1. Calorie counter

Some trackers automatically tell how many calories you’ve eaten and even how many of those calories came from carbs, fat or protein. 

  1. Heart rate monitor

This allows you to control the intensity of your workout. In general, monitors that strap to the chest and transmit information to the tracker are more precise than sensors applied to your wrist.

  1. Display size

Bigger displays provide easier navigation through various functions. Advanced trackers show words, numbers and symbols on a watch-face display. Others share data using an LED light display or through an app. When you sync the data onto your smartphone or computer, the tracker’s companion app not only archives the information but also helps interpret and analyze it. Consumer Reports advises shoppers to preview the tracker’s companion app in the Apple App Store or on Google Play to make sure it lives up to expectations.

  1. Comfort and style

Many bands have slats or another way to adjust to your wrist. Some can be clipped to your clothing, which may be more comfortable to wear. And some are designed for the style conscious.

  1. Wireless technology

Unfettered by cumbersome wires, this [wireless technology] allows quick and easy connections to phones and other devices through special apps.

  1. Water and sweat resistance

Moisture can shorten the life of the tracker. Some trackers are just splash-proof. Others can withstand a hardy shower or even swimming.

  1. Sleep tracking

A good tracker can monitor the length and quality of your sleep. Some track movement and sleep patterns and sync wirelessly with a mobile app to keep track of the data they collect.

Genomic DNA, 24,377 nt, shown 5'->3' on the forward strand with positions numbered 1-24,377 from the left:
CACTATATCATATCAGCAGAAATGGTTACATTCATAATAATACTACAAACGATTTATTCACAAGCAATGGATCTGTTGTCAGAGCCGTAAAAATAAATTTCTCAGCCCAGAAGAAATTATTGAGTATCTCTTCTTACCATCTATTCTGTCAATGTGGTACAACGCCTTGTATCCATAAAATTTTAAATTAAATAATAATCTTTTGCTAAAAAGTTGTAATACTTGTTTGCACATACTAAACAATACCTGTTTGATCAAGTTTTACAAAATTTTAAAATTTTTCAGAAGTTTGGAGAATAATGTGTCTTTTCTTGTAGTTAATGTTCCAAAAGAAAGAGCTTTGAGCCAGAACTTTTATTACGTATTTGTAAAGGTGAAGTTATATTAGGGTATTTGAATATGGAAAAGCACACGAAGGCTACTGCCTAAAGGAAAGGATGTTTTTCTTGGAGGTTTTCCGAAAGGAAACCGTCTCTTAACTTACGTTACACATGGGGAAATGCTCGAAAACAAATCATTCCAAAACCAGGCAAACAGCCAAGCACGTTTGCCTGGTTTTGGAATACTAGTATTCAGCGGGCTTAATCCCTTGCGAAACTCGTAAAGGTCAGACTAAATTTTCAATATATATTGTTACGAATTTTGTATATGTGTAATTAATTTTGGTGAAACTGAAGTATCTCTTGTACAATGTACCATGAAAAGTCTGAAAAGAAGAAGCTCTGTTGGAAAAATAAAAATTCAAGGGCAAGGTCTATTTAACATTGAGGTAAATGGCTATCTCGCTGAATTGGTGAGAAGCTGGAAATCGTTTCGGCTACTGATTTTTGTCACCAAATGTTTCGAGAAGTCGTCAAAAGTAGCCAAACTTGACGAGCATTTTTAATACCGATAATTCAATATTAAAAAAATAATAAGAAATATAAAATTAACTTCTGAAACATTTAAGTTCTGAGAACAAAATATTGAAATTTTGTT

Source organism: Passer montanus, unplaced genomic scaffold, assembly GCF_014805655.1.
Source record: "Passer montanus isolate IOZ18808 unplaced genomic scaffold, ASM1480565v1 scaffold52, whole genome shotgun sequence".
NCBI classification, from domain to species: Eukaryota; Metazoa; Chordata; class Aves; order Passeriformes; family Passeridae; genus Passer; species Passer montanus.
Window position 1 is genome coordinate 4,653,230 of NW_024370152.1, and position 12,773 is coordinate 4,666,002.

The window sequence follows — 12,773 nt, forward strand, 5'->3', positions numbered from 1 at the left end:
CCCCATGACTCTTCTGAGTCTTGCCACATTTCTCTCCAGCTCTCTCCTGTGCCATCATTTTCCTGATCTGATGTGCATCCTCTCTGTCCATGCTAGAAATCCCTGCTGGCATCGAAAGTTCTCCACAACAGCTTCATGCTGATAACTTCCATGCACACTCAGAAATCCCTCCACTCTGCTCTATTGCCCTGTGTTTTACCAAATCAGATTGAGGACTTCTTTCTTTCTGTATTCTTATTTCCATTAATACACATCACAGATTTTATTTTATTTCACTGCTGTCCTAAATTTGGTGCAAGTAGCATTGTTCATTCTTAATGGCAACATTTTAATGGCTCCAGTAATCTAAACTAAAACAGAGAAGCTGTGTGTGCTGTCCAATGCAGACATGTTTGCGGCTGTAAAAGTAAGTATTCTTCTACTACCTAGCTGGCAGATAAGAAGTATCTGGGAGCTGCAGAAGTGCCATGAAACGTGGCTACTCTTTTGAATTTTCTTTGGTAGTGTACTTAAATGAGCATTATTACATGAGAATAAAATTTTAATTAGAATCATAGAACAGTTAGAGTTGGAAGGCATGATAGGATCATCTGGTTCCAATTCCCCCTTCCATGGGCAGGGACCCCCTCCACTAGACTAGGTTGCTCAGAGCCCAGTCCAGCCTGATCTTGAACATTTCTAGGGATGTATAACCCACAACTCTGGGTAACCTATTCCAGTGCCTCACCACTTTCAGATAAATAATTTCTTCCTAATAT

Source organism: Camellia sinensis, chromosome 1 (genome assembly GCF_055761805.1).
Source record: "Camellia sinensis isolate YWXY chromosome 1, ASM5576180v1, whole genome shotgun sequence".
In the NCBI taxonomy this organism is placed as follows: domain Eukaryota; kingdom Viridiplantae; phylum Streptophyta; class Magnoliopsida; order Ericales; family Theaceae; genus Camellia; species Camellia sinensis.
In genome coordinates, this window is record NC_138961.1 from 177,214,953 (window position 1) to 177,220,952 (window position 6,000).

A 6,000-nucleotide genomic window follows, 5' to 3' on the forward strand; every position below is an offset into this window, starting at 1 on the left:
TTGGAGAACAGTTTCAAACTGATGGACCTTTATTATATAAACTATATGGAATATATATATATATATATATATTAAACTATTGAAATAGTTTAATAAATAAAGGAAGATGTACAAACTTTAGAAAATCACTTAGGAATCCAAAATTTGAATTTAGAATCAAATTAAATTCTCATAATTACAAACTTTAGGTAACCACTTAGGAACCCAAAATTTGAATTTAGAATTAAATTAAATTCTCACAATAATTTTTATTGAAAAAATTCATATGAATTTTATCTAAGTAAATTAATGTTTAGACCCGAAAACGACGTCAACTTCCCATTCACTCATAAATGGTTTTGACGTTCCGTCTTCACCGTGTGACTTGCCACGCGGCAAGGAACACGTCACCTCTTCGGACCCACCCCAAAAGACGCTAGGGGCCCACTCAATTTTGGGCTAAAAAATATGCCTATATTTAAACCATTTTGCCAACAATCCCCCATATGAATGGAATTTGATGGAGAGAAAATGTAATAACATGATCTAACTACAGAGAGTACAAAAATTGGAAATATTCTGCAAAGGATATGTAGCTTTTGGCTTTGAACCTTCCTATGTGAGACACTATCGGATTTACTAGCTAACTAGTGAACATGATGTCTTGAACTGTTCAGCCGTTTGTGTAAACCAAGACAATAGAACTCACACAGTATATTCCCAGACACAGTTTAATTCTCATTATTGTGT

1. Battery life

Some are more energy-efficient than others and can be used longer without charging or replacing the batteries. Battery life can stretch from one day to several months. A tracker with a color touch screen and lots of sensors will need to be charged more frequently than a simple band with a few LED lights. Some trackers are rechargeable, and some run on the coin cell batteries often used in cameras and calculators.

As Casamba explores more partnerships with fitness and health tracking firms, we encourage you to open a dialogue with your patients and their families. Explore what devices your patients might already be using or might try using. Encouraging more engagement in activity between visits, and especially after discharge from therapy, can help patients avoid readmissions and other complications that arise from decreased activity and mobility.

Sources:

PTs and the Consumerism Movement

10 Things to Look for in a Fitness Tracker: How to pick a comfortable, efficient and useful device

Video games replace physical therapy for Parkinson’s patients

Leslie Kraff

Leslie Kraff is Casamba’s Director of Education and Training. She leads Casamba’s clinical and product-focused education and training initiatives and manages the Company’s relationships with more than 75 therapy programs nationwide through Casamba University. As an APTA-certified Clinical Instructor and licensed Physical Therapist, Leslie worked in Acute Inpatient Neurological Rehab and the Cardiology and Transplant units for more than 10 years, leveraging this clinical and educational experience to facilitate successful implementation of Casamba’s product offerings.